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Bull N Y Acad Med. 1990 Nov-Dec;66(6):618-37.

The epidemiology of perinatal mortality in multiple births.

Author information

  • 1Department of Community Health and Social Medicine, Sophie Davis School of Biomedical Education, City University of New York, New York.

Abstract

The epidemiology of perinatal mortality in multiple pregnancies was investigated from data on 16,831 multiple births from New York City's computerized vital records for 1978-1984. Twins had a sixfold higher rate of neonatal death and a threefold higher rate of fetal death during labor than had singleton infants. Much of this excess mortality can be explained by the lower birthweight distribution in twins: between 1,001 and 2,500 grams twins had birthweight-specific death rates equivalent to or substantially less than singletons. However, in infants of normal birthweights, twins had more than three times the mortality risk of singletons. For twins in vertex presentation between 1,001 and 3,000 grams, cesarean section did not appreciably reduce neonatal mortality risk. For twins in vertex presentation who weighted more than 3,000 grams the neonatal mortality rate was more than four times higher in vaginal deliveries than in cesarean sections (exact p = 0.034). Efforts to prevent intrapartum and neonatal mortality in multiple births should aim at reducing the incidence of low birthweight twins. More research is needed on the etiology of perinatal problems in normal birthweight twins (greater than or equal to 2,501 grams), especially on the effects of different modes of delivery.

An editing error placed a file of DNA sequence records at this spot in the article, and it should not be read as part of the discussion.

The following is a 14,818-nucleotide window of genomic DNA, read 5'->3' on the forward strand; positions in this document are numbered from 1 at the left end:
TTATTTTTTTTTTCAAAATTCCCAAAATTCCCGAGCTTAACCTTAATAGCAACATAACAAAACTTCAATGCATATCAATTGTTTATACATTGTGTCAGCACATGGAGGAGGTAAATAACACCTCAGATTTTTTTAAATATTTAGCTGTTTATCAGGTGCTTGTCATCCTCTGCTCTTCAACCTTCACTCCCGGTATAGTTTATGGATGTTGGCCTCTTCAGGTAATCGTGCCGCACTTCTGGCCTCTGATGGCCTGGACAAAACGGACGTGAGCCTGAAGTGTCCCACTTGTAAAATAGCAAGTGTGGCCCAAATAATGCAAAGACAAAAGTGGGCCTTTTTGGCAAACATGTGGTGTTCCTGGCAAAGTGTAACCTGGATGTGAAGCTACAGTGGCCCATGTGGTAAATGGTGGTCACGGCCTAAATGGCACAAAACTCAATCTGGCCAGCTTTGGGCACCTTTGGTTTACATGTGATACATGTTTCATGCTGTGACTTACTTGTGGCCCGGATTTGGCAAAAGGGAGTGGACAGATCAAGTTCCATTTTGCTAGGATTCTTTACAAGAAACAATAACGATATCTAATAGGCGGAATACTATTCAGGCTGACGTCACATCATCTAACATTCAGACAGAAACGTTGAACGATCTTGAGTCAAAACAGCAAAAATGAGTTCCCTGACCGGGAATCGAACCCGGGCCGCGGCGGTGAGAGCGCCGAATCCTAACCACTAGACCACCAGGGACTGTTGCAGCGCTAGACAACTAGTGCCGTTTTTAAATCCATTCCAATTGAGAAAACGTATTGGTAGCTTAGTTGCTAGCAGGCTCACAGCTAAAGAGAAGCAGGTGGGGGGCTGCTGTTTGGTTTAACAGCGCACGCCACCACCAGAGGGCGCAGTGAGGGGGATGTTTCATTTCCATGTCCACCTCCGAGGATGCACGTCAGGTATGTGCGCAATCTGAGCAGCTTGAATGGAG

PMID:
2282443
[PubMed - indexed for MEDLINE]
PMCID:
PMC1809788
Free PMC Article
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